Tuesday’s midterm elections could make recreational marijuana legal in two more states.Voters who show up to the polls in Michigan and North Dakota on November 6 decide whether to green-light recreational use. If approved, the states will join nine others, plus Washington D.C., where recreational use is already legal — Washington, Oregon, Nevada, California, Colorado, Alaska, Vermont, Maine and Massachusetts.
Less aggressive cannabis-related measures are at stake in Missouri, Utah and Ohio. And races in Florida and Kentucky, viewed by some as referendums on pot, could tip the likelihood of expanded legalization.
Here’s a closer look at state ballot initiatives and races across the country.
Michigan’s Hemp Legalization Initiative, or Proposal 1, would legalize recreational use for those 21 and older, yet leave it up to municipalities whether to keep recreational use illegal and ban or restrict commercial enterprise within their boundaries. If passed, the bill would permit industrial hemp production and let individuals grow up to 12 cannabis plants at a time. Public consumption would remain prohibited. Michigan’s bill proposes one of the lowest cannabis tax levels in the nation. Retailers would pay a 10 percent excise tax, proceeds of which would go to local governments, education and infrastructure expenses, and consumers would pay a 6 percent sales tax, the same rate already imposed on the state’s retail goods.
North Dakota’s Measure 3 initiative takes its legalization bill one step further, matching Michigan’s 21-year-old age requirement, plus providing automatic expungement of criminal records for certain drug offense convictions, including certain marijuana violations. Critics say the bill doesn’t go far enough because it fails to lay out regulatory and enforcement details. All marijuana sales in North Dakota would fall under the state sales tax of 5 percent, with additional local taxes that range from 5 percent to 8.5 percent, according to Cole Haymond, a Connecticut resident and Advisor for Legalize ND who joined the effort to legalize marijuana in North Dakota.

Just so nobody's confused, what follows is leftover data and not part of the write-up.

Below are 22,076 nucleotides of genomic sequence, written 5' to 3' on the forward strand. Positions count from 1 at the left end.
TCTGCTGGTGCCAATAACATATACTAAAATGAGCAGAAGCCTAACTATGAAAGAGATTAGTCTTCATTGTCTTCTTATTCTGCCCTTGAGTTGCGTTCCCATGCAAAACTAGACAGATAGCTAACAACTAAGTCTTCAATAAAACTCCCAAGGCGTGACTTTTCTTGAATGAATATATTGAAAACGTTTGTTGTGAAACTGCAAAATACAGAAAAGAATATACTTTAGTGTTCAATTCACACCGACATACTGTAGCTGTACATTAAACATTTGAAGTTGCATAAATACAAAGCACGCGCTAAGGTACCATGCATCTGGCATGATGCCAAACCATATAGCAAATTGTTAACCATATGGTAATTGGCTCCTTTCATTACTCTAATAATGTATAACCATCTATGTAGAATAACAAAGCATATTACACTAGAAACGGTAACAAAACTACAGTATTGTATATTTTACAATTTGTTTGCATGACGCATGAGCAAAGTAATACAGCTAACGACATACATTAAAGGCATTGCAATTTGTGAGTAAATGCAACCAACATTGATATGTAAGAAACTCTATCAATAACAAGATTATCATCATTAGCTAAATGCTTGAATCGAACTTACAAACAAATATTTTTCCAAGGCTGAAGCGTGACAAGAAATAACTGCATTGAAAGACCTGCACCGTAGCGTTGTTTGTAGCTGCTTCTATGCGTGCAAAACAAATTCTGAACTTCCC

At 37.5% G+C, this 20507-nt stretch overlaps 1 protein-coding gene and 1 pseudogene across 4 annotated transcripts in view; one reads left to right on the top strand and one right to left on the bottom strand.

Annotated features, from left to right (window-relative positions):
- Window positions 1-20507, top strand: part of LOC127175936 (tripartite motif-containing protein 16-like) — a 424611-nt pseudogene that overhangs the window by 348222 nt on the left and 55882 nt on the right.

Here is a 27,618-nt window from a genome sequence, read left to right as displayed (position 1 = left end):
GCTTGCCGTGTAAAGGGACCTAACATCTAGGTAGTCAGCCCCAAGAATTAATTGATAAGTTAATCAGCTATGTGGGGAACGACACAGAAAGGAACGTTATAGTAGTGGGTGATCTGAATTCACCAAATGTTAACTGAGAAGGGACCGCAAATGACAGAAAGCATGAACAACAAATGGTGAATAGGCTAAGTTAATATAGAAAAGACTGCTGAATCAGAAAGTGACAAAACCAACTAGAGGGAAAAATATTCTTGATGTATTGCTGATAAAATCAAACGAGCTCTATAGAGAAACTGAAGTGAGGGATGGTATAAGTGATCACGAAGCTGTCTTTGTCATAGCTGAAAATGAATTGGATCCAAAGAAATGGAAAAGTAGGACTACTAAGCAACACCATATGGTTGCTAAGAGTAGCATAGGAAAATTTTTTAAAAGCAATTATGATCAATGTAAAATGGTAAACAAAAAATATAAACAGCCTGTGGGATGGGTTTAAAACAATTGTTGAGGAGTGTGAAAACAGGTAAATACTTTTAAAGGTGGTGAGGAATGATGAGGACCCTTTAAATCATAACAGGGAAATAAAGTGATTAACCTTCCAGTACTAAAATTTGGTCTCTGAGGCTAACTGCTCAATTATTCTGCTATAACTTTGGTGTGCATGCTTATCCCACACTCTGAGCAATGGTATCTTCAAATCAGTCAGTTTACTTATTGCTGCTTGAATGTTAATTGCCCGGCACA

On Florida’s November ballot, voters will have the chance to repeal a state constitutional provision that keeps alleged and convicted marijuana drug offenders on the hook, even if the state decriminalizes the drug. Amendment 11would relax the current rule that says violators can still be prosecuted even if the state’s criminal statutes are amended. The governor’s race in Florida is also viewed by some as a referendum on recreational legalization. Democratic candidate and Tallahassee Mayor Andrew Gillum supports recreational legalization. His opponent, U.S. Representative Ron DeSantis, has expressed concern about marijuana getting into the hands of minors. DeSantis voted against a measure that would have made marijuana access and use easier for veterans. Both candidates support medicinal use, which is already permitted under state law.
In Kentucky, marijuana use remains fully illegal, though both Republican and Democratic lawmakers are behind proposals for change. Republican state senator, Dan Seum, who led a legislative effort introducing SB 80 to legalize recreational cannabis beginning in January this year, is vying for reelection. He and other lawmakers view legalization as a way to dig the state out of mounting debt by bringing in an estimated $100 million in new tax revenues. The state’s House Bill HB 166 stalled in March, which would have made marijuana available for certain patients with “qualifying debilitating illness.”